Climate change summit wants action

By Lee I-chia  /  Staff reporter

Wed, Jun 06, 2012 - Page 2

More than 300 participants from the government, civic groups and business sector gathered yesterday at the first National Climate Change Summit organized by the Environmental Protection Administration (EPA) to discuss strategies and actions regarding the challenges presented by climate change.

The summit was held as a result of a promise by President Ma Ying-jeou (馬英九) to do so following a request by environmental groups on Earth Day two years ago.

Meetings were held across the nation last year to evaluate discussion topics, with hundreds of issues trimmed down to four topics at this year’s summit.

In his opening address, EPA Minister Stephen Shen (沈世宏) said climate change has become an urgent challenge to environmental protection around the world.

Taiwan is relatively vulnerable to natural disasters which are exacerbated by climate change, he said, so the government needs to come up with carbon reduction and sustainable development policies to respond to the challenges.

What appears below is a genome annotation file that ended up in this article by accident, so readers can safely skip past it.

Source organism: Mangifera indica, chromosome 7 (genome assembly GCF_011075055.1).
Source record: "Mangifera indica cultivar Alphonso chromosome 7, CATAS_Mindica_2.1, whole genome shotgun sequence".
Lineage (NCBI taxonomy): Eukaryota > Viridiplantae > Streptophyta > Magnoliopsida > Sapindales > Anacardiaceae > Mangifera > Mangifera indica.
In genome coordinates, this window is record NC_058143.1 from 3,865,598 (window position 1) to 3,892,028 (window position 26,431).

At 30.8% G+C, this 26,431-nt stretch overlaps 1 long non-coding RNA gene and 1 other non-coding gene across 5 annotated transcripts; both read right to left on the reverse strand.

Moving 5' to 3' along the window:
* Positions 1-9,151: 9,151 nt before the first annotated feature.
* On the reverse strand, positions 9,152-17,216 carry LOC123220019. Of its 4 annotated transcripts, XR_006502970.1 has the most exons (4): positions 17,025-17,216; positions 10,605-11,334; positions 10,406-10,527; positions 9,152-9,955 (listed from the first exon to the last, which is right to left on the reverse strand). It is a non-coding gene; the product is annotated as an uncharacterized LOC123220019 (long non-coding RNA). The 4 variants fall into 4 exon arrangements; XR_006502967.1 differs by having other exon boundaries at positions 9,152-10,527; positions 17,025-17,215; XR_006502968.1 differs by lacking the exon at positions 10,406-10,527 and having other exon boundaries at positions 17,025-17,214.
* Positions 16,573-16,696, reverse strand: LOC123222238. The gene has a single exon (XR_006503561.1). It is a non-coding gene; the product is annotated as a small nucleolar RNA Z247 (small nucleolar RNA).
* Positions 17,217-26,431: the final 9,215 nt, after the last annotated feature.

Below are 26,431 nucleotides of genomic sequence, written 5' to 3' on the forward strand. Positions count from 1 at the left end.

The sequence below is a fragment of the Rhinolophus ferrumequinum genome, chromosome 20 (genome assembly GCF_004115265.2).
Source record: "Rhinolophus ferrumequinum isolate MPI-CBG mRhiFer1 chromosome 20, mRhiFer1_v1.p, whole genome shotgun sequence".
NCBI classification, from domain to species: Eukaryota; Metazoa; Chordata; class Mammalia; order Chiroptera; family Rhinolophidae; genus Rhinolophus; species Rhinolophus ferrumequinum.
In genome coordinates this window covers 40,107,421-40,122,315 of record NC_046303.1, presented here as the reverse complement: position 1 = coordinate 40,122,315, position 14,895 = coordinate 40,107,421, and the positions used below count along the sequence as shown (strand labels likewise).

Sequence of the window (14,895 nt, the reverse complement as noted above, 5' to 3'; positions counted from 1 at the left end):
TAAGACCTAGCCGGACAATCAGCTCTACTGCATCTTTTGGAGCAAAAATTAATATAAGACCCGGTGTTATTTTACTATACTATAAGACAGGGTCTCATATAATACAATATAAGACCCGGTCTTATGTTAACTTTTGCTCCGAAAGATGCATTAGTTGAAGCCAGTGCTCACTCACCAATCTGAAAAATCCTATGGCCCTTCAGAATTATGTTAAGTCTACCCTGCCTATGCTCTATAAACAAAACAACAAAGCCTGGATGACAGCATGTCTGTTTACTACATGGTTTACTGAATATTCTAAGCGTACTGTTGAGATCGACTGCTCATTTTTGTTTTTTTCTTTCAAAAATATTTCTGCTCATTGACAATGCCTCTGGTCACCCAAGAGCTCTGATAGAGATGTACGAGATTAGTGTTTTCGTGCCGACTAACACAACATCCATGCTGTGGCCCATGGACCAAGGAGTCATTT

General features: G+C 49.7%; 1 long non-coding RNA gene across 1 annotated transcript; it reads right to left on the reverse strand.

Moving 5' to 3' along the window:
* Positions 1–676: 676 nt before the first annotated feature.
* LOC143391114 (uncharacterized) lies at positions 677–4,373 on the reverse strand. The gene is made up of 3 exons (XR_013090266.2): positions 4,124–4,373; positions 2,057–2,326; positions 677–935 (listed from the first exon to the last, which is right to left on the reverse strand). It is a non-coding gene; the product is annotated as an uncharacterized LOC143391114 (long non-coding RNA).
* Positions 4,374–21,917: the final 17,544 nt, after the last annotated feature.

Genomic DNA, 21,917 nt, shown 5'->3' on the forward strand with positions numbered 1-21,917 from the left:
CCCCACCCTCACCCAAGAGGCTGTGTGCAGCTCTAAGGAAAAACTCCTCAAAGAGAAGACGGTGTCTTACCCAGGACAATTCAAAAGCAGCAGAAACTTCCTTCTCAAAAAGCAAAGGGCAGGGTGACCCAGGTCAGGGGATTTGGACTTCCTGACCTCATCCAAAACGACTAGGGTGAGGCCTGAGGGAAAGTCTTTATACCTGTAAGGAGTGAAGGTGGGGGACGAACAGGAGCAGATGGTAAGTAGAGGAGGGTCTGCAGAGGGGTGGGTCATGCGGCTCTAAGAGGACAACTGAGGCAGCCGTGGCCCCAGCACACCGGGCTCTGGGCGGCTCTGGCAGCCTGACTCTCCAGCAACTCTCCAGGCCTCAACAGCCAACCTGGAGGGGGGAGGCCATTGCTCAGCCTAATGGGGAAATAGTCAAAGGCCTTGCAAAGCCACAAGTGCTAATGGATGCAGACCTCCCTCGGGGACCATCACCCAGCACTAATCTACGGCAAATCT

His message invoked different opinions from some civic environmental protection groups, who say that the government is only using “carbon reduction” as a slogan, but not taking action.

The government also continues to consider developing dangerous nuclear power as a solution for carbon reduction, they say.

Data from the Bureau of Energy shows that carbon emissions per capita from fuel combustion last year stood at 11.05 tonnes — 5.98 percent growth compared with 2009 — while the total carbon emissions from fuel combustion grew from 239,526,000 tonnes in 2009 to 254,484,000 tonnes last year.

Minister of the Interior Lee Hong-yuan (李鴻源) said that Taiwan’s 4.2 percent annual growth in greenhouse-gas emissions in the past 20 years accounted for about 0.65 percent of global emissions.

If the carbon-tax rate currently applied in France (NT$657 per tonne) were to be imposed on Taiwan, it is estimated that we would have to pay up to about NT$142.7 billion in 2025, he said.

Shen said that based on initial analysis of the data, the increased carbon emissions last year resulted from the increased use of power plants that use fossil fuels.